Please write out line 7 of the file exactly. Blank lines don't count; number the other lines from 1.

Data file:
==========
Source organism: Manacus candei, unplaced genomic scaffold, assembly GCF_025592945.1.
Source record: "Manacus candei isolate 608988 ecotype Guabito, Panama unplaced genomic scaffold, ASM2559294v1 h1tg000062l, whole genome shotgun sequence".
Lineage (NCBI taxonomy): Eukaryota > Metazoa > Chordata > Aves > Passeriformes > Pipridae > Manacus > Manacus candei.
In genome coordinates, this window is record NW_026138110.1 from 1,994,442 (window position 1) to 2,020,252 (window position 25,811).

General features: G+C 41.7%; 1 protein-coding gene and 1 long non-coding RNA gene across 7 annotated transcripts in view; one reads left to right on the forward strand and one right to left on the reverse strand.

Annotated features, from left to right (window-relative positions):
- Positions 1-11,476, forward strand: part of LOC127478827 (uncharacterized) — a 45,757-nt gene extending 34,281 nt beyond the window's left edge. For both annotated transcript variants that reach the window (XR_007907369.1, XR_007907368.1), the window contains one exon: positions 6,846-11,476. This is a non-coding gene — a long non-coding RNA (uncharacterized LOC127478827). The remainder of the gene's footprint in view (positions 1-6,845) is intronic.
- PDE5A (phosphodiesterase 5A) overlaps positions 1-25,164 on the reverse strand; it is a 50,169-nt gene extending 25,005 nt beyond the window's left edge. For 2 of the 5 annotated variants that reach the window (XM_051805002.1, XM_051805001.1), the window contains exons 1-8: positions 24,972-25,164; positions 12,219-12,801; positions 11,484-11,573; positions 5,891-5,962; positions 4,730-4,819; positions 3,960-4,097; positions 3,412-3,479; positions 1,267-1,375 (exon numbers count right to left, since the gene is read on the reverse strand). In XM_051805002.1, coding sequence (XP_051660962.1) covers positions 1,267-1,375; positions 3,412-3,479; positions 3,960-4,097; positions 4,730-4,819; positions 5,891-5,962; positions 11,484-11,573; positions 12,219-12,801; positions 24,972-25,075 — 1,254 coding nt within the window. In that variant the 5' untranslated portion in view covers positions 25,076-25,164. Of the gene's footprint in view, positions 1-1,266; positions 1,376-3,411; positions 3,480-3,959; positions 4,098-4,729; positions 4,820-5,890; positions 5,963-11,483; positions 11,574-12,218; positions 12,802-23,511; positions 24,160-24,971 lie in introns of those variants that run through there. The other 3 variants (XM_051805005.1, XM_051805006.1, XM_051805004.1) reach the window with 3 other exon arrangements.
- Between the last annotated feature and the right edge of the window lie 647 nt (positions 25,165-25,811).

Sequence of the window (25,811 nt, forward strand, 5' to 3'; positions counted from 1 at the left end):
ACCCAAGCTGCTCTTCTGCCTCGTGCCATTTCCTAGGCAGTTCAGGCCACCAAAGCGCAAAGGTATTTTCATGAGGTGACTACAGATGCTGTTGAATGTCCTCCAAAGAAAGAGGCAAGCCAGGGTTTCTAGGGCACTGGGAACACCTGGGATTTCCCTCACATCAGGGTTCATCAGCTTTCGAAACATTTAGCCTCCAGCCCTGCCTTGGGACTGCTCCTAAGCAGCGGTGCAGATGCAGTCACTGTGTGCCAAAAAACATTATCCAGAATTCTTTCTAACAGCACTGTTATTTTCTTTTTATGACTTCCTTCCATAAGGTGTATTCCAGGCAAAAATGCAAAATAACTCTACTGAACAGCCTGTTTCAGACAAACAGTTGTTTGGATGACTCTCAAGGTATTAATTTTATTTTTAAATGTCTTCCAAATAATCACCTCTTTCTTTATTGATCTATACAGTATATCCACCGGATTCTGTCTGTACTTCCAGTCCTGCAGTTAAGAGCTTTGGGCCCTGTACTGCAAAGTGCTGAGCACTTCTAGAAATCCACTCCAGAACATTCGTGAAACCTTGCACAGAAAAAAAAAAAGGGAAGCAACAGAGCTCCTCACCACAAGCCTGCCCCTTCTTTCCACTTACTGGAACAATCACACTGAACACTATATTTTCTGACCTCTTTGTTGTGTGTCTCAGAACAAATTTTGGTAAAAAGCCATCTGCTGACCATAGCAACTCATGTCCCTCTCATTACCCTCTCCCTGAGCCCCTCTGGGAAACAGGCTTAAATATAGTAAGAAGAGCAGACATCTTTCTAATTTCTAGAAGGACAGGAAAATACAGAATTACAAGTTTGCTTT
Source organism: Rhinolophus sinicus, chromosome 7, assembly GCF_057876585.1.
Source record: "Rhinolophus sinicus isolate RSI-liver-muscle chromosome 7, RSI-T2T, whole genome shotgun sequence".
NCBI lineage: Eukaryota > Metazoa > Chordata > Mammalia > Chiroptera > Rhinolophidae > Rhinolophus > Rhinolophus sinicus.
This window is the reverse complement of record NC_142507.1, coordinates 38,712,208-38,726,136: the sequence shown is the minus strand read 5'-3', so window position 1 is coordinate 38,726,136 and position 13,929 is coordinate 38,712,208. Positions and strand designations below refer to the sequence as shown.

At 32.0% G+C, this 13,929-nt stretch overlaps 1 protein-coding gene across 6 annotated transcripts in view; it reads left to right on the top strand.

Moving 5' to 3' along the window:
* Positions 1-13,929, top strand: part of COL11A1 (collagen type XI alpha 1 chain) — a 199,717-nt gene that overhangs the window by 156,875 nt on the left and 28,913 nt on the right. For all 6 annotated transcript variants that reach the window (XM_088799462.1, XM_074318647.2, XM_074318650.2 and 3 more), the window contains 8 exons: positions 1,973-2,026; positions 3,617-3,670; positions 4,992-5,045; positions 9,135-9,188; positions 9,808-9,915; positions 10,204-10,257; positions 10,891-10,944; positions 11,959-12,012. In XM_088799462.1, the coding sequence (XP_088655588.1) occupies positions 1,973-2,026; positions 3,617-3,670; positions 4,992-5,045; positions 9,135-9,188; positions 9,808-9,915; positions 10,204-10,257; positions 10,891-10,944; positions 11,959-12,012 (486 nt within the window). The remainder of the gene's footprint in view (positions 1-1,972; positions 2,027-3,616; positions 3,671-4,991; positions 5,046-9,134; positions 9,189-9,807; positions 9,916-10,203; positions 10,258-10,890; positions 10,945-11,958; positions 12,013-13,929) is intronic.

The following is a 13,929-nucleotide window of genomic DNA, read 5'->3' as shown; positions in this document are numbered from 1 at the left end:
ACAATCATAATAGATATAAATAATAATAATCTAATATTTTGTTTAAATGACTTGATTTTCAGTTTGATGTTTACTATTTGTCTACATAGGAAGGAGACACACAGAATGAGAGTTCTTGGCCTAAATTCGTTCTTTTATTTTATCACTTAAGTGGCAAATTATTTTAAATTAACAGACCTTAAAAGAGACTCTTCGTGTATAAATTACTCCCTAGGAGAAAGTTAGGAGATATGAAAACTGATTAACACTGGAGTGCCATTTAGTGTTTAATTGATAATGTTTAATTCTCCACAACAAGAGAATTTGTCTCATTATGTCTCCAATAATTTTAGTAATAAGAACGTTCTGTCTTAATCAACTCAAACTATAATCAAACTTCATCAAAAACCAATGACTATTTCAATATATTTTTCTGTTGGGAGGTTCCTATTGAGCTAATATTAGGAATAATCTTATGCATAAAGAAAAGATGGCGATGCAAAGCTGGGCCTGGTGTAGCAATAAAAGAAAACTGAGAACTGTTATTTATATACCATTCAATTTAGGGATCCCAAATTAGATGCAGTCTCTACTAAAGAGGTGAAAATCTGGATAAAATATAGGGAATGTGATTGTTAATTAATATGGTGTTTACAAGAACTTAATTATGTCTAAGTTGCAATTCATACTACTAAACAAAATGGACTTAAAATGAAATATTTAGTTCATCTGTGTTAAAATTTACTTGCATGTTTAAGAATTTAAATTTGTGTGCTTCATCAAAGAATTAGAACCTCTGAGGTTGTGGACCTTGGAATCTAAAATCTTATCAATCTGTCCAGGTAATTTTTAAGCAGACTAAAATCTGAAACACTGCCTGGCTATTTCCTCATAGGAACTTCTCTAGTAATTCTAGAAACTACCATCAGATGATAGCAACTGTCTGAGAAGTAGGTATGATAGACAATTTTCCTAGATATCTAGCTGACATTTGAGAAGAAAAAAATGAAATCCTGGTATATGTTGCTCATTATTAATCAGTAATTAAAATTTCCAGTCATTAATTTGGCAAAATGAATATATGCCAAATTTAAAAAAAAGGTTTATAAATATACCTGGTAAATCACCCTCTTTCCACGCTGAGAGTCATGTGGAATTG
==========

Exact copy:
- Positions 1-11,476, forward strand: part of LOC127478827 (uncharacterized) — a 45,757-nt gene extending 34,281 nt beyond the window's left edge. For both annotated transcript variants that reach the window (XR_007907369.1, XR_007907368.1), the window contains one exon: positions 6,846-11,476. This is a non-coding gene — a long non-coding RNA (uncharacterized LOC127478827). The remainder of the gene's footprint in view (positions 1-6,845) is intronic.